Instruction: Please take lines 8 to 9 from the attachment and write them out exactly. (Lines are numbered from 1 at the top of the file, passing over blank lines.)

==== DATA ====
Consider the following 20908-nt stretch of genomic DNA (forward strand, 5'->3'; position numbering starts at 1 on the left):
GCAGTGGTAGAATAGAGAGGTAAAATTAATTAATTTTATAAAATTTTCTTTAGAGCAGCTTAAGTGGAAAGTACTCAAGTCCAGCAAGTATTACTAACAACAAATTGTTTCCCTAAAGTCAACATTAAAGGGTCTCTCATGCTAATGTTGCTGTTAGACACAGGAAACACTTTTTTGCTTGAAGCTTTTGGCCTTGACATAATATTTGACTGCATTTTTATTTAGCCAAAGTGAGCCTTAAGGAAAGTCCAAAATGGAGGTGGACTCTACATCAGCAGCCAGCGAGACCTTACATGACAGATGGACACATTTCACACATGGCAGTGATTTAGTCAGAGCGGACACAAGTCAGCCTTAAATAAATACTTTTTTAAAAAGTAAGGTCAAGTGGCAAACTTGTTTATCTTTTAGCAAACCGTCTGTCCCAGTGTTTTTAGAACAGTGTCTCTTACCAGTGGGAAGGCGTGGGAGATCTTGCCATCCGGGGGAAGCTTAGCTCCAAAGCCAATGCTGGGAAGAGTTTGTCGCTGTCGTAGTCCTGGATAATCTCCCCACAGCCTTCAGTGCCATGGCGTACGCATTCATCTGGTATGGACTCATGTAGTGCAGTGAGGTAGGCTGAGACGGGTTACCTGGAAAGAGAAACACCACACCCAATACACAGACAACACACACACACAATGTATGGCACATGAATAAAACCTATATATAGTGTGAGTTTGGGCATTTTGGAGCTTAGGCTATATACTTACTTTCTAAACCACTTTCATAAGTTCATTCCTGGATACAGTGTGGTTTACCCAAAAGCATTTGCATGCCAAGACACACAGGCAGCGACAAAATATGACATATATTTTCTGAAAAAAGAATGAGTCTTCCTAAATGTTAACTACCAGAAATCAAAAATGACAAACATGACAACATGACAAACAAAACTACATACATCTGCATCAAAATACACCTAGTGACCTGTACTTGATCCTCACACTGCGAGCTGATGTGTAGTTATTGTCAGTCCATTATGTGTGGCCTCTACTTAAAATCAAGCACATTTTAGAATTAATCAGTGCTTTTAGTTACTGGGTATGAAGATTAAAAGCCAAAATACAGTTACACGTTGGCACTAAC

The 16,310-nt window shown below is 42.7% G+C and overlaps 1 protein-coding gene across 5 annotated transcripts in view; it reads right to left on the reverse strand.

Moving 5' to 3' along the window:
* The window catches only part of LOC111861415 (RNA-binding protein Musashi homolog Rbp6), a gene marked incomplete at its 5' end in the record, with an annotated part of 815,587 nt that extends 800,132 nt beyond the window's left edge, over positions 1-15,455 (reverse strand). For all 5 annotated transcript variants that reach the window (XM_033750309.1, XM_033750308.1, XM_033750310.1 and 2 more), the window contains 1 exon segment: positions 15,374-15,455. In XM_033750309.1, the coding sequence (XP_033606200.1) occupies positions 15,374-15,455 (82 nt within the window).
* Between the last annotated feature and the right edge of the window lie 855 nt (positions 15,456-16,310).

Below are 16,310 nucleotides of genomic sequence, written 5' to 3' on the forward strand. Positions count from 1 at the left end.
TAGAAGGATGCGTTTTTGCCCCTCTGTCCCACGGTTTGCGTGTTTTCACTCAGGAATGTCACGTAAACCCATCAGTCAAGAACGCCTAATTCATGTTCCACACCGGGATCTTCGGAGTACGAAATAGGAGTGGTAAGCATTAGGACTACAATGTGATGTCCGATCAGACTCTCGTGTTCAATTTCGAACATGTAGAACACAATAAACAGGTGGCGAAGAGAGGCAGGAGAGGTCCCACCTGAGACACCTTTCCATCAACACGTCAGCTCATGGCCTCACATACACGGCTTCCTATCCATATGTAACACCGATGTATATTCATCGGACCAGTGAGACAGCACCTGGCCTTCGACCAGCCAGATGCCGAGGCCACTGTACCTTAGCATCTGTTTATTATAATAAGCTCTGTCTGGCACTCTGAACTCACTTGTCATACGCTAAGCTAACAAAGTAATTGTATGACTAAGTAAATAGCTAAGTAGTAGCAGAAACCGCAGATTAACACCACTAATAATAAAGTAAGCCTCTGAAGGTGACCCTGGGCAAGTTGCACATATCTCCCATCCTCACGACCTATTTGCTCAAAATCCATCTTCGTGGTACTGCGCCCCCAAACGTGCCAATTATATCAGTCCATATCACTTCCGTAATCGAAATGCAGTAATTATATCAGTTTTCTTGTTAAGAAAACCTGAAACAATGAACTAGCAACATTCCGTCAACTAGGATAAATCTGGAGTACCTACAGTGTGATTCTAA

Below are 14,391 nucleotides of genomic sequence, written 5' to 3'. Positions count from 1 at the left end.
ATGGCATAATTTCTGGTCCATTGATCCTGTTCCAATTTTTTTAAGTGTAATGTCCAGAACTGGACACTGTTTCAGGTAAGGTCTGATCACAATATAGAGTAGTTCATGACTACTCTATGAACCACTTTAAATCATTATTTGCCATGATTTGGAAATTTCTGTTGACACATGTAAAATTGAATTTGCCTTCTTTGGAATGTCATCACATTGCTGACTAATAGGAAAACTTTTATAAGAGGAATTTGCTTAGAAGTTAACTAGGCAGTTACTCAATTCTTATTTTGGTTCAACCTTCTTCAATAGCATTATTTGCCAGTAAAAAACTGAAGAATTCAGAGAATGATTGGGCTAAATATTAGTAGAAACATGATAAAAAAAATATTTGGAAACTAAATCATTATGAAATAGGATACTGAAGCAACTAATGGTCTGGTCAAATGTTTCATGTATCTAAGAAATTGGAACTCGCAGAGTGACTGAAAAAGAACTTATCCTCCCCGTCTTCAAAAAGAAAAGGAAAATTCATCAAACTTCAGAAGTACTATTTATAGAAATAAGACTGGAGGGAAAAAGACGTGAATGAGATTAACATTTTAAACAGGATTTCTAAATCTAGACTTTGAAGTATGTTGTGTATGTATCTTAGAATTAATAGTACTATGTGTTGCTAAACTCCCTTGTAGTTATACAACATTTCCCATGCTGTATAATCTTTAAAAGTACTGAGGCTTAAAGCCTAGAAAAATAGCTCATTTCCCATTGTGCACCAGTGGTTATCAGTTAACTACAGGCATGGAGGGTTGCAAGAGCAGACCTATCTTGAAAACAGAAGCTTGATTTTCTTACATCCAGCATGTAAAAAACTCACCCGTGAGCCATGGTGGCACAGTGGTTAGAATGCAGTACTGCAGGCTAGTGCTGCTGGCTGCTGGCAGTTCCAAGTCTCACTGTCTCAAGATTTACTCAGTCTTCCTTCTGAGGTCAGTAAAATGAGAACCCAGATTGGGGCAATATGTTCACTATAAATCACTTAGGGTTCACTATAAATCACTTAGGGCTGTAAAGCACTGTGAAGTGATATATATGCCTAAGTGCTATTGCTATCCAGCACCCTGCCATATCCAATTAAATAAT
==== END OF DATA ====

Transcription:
TAGAAGGATGCGTTTTTGCCCCTCTGTCCCACGGTTTGCGTGTTTTCACTCAGGAATGTCACGTAAACCCATCAGTCAAGAACGCCTAATTCATGTTCCACACCGGGATCTTCGGAGTACGAAATAGGAGTGGTAAGCATTAGGACTACAATGTGATGTCCGATCAGACTCTCGTGTTCAATTTCGAACATGTAGAACACAATAAACAGGTGGCGAAGAGAGGCAGGAGAGGTCCCACCTGAGACACCTTTCCATCAACACGTCAGCTCATGGCCTCACATACACGGCTTCCTATCCATATGTAACACCGATGTATATTCATCGGACCAGTGAGACAGCACCTGGCCTTCGACCAGCCAGATGCCGAGGCCACTGTACCTTAGCATCTGTTTATTATAATAAGCTCTGTCTGGCACTCTGAACTCACTTGTCATACGCTAAGCTAACAAAGTAATTGTATGACTAAGTAAATAGCTAAGTAGTAGCAGAAACCGCAGATTAACACCACTAATAATAAAGTAAGCCTCTGAAGGTGACCCTGGGCAAGTTGCACATATCTCCCATCCTCACGACCTATTTGCTCAAAATCCATCTTCGTGGTACTGCGCCCCCAAACGTGCCAATTATATCAGTCCATATCACTTCCGTAATCGAAATGCAGTAATTATATCAGTTTTCTTGTTAAGAAAACCTGAAACAATGAACTAGCAACATTCCGTCAACTAGGATAAATCTGGAGTACCTACAGTGTGATTCTAA

Below are 14,391 nucleotides of genomic sequence, written 5' to 3'. Positions count from 1 at the left end.